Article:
Sprint (NYSE: S) wholesale partner nTelos Wireless struck a deal to sell up to 103 of its cell towers for $41 million to an affiliate of Grain Management, a private equity firm focused on investments in the media and communications sectors. The deal represents most of the towers that nTelos still owned and comes less than two months after nTelos announced plans to sell off its spectrum and its retail business in markets in eastern Virginia.
As part of the new tower deal, nTelos will enter into long-term lease agreements on the towers it sold that are located in its Western Markets. NTelos plans to focus its future efforts on its business in western Virginia and West Virginia, following the sale of its business in eastern Virginia. The tower transaction is expected to close in multiple installments during calendar year 2015, the first of which is expected to occur in the first quarter.
Meanwhile, nTelos provided preliminary fourth-quarter results. For its Western Markets, the company added a total of 5,000 net wireless customers in the period, down from 7,300 in the year-ago period. The net additions were made up of 4,700 postpaid customers and 300 prepaid customers. The carrier had a total of 282,100 subscribers in the Western Markets at the end of 2014, compared to 273,600 at the end of 2013.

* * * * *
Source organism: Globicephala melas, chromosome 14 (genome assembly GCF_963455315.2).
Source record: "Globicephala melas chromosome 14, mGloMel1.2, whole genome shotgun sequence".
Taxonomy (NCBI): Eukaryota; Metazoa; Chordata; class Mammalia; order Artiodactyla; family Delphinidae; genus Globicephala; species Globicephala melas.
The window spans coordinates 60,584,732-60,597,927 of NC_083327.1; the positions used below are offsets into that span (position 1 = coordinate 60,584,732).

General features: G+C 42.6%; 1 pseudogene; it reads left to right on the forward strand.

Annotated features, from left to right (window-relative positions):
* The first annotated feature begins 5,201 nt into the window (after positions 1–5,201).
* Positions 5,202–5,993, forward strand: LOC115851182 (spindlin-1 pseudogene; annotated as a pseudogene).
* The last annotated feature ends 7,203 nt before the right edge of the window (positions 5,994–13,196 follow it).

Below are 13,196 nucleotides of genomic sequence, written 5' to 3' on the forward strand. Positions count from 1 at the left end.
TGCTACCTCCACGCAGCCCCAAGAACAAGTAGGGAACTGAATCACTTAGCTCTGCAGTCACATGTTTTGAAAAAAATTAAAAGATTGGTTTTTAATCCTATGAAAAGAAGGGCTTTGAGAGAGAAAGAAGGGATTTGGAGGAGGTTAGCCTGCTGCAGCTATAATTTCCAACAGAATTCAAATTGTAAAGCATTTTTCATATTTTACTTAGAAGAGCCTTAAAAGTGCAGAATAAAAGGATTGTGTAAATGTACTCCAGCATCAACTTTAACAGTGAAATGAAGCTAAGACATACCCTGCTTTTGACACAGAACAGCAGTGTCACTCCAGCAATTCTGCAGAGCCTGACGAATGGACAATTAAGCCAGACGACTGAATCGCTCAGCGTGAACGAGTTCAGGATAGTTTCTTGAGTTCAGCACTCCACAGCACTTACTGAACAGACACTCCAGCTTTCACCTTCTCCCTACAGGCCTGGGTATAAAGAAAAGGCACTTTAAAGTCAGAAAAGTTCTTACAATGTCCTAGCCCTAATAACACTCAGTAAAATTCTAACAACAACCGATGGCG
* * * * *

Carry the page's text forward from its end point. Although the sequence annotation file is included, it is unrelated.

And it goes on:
For all of 2014, the company expects to be at or above the mid-point of its previous full-year 2014 adjusted EBITDA guidance of between $128 million and $132 million, reflecting consolidated operations in the Eastern and Western Markets.
Jefferies analysts Mike McCormack, Scott Goldman and Tudor Mustata wrote in a research note that the tower sale is a positive development, though the net proceeds are likely going to be lower than the announced $41 million in gross proceeds. The company's subscriber metrics were lower than Jefferies had expected and imply higher churn than the analysts had forecasted. However, the company's implied fourth-quarter EBITDA is higher than expected, they wrote.
Wells Fargo analyst Jennifer Fritzsche wrote in a research note that the tower sale does not come as a surprise, as nTelos had signaled it was seeking to monetize its towers when it announced the divestiture of the Eastern Markets in early December. "The price per tower of $400K, however, is higher than we expected, as we previously had assumed $100K per site when estimating NTLS's core asset value," she wrote. "The positive postpay and prepaid net adds show signs of improvement in its retail business, although we believe the competitive environment in its Western Markets will continue to be challenging." Release